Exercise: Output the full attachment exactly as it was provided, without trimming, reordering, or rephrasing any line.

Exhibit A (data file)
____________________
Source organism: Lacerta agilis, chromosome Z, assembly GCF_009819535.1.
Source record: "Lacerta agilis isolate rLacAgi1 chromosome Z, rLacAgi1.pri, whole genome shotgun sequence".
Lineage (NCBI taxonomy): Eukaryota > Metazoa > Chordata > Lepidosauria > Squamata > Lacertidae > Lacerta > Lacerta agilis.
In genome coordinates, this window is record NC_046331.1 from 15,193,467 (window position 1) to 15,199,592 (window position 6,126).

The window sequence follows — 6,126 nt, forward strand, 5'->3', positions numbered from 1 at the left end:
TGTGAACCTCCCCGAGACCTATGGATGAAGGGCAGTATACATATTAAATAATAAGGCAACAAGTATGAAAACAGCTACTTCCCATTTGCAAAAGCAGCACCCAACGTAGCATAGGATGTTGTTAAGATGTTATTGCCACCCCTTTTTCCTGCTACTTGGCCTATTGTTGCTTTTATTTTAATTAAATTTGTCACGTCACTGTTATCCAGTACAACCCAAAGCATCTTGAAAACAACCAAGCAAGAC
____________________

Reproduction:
Source organism: Lacerta agilis, chromosome Z, assembly GCF_009819535.1.
Source record: "Lacerta agilis isolate rLacAgi1 chromosome Z, rLacAgi1.pri, whole genome shotgun sequence".
Lineage (NCBI taxonomy): Eukaryota > Metazoa > Chordata > Lepidosauria > Squamata > Lacertidae > Lacerta > Lacerta agilis.
In genome coordinates, this window is record NC_046331.1 from 15,193,467 (window position 1) to 15,199,592 (window position 6,126).

The window sequence follows — 6,126 nt, forward strand, 5'->3', positions numbered from 1 at the left end:
TGTGAACCTCCCCGAGACCTATGGATGAAGGGCAGTATACATATTAAATAATAAGGCAACAAGTATGAAAACAGCTACTTCCCATTTGCAAAAGCAGCACCCAACGTAGCATAGGATGTTGTTAAGATGTTATTGCCACCCCTTTTTCCTGCTACTTGGCCTATTGTTGCTTTTATTTTAATTAAATTTGTCACGTCACTGTTATCCAGTACAACCCAAAGCATCTTGAAAACAACCAAGCAAGAC